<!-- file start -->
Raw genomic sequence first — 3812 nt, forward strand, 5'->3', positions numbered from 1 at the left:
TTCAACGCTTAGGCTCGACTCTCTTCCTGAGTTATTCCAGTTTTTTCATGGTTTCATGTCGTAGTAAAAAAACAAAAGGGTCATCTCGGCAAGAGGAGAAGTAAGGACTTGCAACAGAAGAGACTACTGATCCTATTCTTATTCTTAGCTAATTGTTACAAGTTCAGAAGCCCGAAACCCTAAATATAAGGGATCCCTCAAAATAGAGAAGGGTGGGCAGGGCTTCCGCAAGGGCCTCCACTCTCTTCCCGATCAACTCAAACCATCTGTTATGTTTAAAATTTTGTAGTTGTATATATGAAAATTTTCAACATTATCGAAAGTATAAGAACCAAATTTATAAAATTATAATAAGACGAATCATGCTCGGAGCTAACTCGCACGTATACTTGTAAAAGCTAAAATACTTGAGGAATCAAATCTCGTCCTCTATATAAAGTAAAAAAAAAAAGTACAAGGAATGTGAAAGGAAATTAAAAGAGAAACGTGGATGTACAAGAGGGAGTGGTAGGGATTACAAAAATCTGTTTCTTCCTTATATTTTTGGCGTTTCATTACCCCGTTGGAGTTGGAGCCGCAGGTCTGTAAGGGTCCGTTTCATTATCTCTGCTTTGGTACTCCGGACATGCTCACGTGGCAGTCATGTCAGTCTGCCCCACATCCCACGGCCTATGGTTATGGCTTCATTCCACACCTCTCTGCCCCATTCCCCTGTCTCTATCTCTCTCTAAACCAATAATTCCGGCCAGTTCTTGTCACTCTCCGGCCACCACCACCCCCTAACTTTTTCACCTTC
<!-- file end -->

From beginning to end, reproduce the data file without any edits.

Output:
Raw genomic sequence first — 3812 nt, forward strand, 5'->3', positions numbered from 1 at the left:
TTCAACGCTTAGGCTCGACTCTCTTCCTGAGTTATTCCAGTTTTTTCATGGTTTCATGTCGTAGTAAAAAAACAAAAGGGTCATCTCGGCAAGAGGAGAAGTAAGGACTTGCAACAGAAGAGACTACTGATCCTATTCTTATTCTTAGCTAATTGTTACAAGTTCAGAAGCCCGAAACCCTAAATATAAGGGATCCCTCAAAATAGAGAAGGGTGGGCAGGGCTTCCGCAAGGGCCTCCACTCTCTTCCCGATCAACTCAAACCATCTGTTATGTTTAAAATTTTGTAGTTGTATATATGAAAATTTTCAACATTATCGAAAGTATAAGAACCAAATTTATAAAATTATAATAAGACGAATCATGCTCGGAGCTAACTCGCACGTATACTTGTAAAAGCTAAAATACTTGAGGAATCAAATCTCGTCCTCTATATAAAGTAAAAAAAAAAAGTACAAGGAATGTGAAAGGAAATTAAAAGAGAAACGTGGATGTACAAGAGGGAGTGGTAGGGATTACAAAAATCTGTTTCTTCCTTATATTTTTGGCGTTTCATTACCCCGTTGGAGTTGGAGCCGCAGGTCTGTAAGGGTCCGTTTCATTATCTCTGCTTTGGTACTCCGGACATGCTCACGTGGCAGTCATGTCAGTCTGCCCCACATCCCACGGCCTATGGTTATGGCTTCATTCCACACCTCTCTGCCCCATTCCCCTGTCTCTATCTCTCTCTAAACCAATAATTCCGGCCAGTTCTTGTCACTCTCCGGCCACCACCACCCCCTAACTTTTTCACCTTC